He and Mrs Clinton have both read and admired ‘Team of Rivals’, Doris Kearns Goodwin’s book about how President Lincoln bought old foes into government after winning the 1860 election.

Reminded that the 16th president put many of his political enemies in his cabinet, Mr Obama was asked on CBS’s 60 Minutes whether he was considering the same approach. “Well, I’ll tell you what,” he replied. “I find him a very wise man.”

Lincoln and his cabinet. Courtesy of The Gilder Lehrman Collection, New York

Read the rest:
http://www.timesonline.co.uk/tol/news/world/us_and_
americas/us_elections/article5167418.ece

Republican Charles Krauthammer Praises Barack Obama

November 9, 2008
NBCs Tom Brokaw noted this quote on “Meet the Press” on Sunday.  It is worth reading again….

“With him [Obama] we get a president with the political intelligence of a Bill Clinton harnessed to the steely self-discipline of a Vladimir Putin. (I say this admiringly.) With these qualities, Obama will now bestride the political stage as largely as did Reagan.”

 

Iran's parliament speaker Ali Larijani has slammed US president-elect ...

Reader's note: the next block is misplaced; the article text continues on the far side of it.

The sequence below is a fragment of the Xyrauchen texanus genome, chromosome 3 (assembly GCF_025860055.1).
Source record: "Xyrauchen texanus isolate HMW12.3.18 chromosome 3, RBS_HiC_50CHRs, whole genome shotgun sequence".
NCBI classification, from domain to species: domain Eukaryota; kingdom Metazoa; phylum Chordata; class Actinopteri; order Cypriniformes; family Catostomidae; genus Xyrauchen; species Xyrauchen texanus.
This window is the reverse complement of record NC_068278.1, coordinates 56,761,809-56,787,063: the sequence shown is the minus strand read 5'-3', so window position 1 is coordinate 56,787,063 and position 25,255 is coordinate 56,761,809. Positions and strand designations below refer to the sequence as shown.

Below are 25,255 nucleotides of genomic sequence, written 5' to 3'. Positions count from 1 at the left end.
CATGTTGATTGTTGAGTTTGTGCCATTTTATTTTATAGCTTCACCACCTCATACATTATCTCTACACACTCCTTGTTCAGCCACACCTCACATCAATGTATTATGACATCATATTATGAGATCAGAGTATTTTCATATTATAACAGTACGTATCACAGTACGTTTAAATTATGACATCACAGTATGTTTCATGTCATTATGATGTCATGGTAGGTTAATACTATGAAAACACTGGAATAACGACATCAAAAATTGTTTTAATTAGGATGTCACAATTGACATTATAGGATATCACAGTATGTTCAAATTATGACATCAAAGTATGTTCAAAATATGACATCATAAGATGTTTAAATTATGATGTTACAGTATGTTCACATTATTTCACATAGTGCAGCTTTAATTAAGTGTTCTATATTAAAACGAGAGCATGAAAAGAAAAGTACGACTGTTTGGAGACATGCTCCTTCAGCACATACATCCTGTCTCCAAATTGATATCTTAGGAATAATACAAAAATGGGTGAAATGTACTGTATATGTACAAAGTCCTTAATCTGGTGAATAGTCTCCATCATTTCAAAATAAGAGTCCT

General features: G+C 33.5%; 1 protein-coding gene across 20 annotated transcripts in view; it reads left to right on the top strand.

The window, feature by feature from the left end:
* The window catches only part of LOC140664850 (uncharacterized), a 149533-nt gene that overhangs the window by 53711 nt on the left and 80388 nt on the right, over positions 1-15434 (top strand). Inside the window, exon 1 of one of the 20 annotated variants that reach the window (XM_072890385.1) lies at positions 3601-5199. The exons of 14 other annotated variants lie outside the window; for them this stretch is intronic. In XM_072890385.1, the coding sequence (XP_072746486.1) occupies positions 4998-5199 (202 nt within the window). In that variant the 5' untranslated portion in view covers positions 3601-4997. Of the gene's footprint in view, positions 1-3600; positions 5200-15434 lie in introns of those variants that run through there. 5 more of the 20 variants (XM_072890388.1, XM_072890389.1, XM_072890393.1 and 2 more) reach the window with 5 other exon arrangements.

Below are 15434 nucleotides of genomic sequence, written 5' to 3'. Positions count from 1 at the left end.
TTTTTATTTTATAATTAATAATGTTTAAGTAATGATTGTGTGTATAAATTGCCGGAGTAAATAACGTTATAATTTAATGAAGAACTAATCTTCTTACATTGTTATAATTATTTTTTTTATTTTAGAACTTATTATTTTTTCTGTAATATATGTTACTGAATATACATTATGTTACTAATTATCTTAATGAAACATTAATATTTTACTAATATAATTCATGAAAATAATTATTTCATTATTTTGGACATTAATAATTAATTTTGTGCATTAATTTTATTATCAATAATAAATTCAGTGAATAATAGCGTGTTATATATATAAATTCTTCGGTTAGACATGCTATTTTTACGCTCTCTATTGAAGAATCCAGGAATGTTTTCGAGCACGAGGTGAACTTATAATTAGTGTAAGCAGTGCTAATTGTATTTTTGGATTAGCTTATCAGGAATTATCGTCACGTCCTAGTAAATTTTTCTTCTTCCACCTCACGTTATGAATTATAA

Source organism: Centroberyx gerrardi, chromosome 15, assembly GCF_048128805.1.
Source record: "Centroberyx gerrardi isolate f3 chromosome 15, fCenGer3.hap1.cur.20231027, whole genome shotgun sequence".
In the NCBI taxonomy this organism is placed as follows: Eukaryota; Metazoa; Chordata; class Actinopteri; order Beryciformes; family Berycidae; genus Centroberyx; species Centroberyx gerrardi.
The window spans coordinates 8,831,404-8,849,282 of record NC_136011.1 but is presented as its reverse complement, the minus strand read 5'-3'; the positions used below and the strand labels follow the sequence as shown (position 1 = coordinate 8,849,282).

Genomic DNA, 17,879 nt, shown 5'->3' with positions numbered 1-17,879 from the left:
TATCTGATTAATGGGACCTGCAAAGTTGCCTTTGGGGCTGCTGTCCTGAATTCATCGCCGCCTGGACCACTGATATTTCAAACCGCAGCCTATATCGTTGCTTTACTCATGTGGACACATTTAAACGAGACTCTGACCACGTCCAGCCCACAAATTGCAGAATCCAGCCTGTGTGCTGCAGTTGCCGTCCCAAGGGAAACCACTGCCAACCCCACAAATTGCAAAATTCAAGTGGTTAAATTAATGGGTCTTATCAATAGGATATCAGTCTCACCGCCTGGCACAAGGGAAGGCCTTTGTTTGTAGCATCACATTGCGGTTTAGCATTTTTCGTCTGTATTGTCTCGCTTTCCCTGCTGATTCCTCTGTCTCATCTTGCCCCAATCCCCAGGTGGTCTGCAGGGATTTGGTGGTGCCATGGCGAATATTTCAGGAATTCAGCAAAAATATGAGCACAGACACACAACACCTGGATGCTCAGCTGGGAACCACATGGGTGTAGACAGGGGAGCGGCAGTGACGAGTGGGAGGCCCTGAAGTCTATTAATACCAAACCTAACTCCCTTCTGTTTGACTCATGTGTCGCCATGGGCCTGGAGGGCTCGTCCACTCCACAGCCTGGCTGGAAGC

US president-elect Barack Obama. 

(AFP/Getty Images/Justin Sullivan)

Read it all:
https://johnibii.wordpress.com/2008/11/07/mccain-most-
worthy-candidate-ever-to-lose/

Icon Of World War II To Present Refurbished, Returns to Historic Mission

November 8, 2008

The aircraft carrier USS Intrepid is an icon hero of World War II.  She suffered five attacks by suicide pilots —   — and over 200 sailors were killed on her decks.

Intrepid participated in the Pacific Theater of Operations of World War II, most notably the Battle of Leyte Gulf. Later she recovered spacecraft of the Mercury and Gemini programs and served in the Vietnam War. Since 1982, Intrepid has been part of the Intrepid Sea-Air-Space Museum in New York City. Because of her prominent role in battle, she was nicknamed “the Fighting I.”

Read about USS Intrepid on Wikipedia:
http://en.wikipedia.org/wiki/USS_Intrepid_(CV-11)


Above: USS Intrepid in the World War II time frame

Intrepid Returns to New York WaterfrontFrom Fox News, NY

 

The Intrepid Sea, Air & Space Museum is reopening to the public with a two-day celebration.

A Saturday ribbon cutting aboard the World War II aircraft carrier will be followed by musical performances and fireworks.  Members of the Fire Department, the Police Department and the military also will gather for a game of tug-of-war.

The museum on the Hudson River underwent a 22-month, $120 million restoration at a New Jersey drydock. It returned home last month.

After WWII, the ship saw service in the Korean and Vietnam wars and was twice a recovery ship for NASA astronauts. Since 1982 it has become one of the city’s most popular tourist sites, drawing some 750,000 visitors yearly over the past decade.